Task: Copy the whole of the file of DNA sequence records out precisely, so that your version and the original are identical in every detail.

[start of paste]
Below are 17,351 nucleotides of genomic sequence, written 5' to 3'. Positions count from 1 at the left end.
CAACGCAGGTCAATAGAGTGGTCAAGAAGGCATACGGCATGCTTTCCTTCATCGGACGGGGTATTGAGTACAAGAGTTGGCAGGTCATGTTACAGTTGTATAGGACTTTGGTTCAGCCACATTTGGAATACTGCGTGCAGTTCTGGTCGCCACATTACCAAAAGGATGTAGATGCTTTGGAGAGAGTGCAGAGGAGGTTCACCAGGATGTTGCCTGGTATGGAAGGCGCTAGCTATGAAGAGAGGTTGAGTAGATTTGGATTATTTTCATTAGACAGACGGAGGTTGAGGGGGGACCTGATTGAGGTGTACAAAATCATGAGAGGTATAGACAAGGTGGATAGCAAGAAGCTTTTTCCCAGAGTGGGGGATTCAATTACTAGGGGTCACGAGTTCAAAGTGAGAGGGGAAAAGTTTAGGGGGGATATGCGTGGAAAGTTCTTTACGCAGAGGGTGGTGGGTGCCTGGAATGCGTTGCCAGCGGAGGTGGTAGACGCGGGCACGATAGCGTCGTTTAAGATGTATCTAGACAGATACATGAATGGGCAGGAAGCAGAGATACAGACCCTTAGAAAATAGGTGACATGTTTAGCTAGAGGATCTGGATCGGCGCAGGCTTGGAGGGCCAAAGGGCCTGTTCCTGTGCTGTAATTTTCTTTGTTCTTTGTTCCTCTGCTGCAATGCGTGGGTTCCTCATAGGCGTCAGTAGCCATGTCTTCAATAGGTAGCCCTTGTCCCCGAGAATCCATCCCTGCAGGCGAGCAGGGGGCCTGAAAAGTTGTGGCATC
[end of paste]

Below are 17,351 nucleotides of genomic sequence, written 5' to 3'. Positions count from 1 at the left end.
CAACGCAGGTCAATAGAGTGGTCAAGAAGGCATACGGCATGCTTTCCTTCATCGGACGGGGTATTGAGTACAAGAGTTGGCAGGTCATGTTACAGTTGTATAGGACTTTGGTTCAGCCACATTTGGAATACTGCGTGCAGTTCTGGTCGCCACATTACCAAAAGGATGTAGATGCTTTGGAGAGAGTGCAGAGGAGGTTCACCAGGATGTTGCCTGGTATGGAAGGCGCTAGCTATGAAGAGAGGTTGAGTAGATTTGGATTATTTTCATTAGACAGACGGAGGTTGAGGGGGGACCTGATTGAGGTGTACAAAATCATGAGAGGTATAGACAAGGTGGATAGCAAGAAGCTTTTTCCCAGAGTGGGGGATTCAATTACTAGGGGTCACGAGTTCAAAGTGAGAGGGGAAAAGTTTAGGGGGGATATGCGTGGAAAGTTCTTTACGCAGAGGGTGGTGGGTGCCTGGAATGCGTTGCCAGCGGAGGTGGTAGACGCGGGCACGATAGCGTCGTTTAAGATGTATCTAGACAGATACATGAATGGGCAGGAAGCAGAGATACAGACCCTTAGAAAATAGGTGACATGTTTAGCTAGAGGATCTGGATCGGCGCAGGCTTGGAGGGCCAAAGGGCCTGTTCCTGTGCTGTAATTTTCTTTGTTCTTTGTTCCTCTGCTGCAATGCGTGGGTTCCTCATAGGCGTCAGTAGCCATGTCTTCAATAGGTAGCCCTTGTCCCCGAGAATCCATCCCTGCAGGCGAGCAGGGGGCCTGAAAAGTTGTGGCATC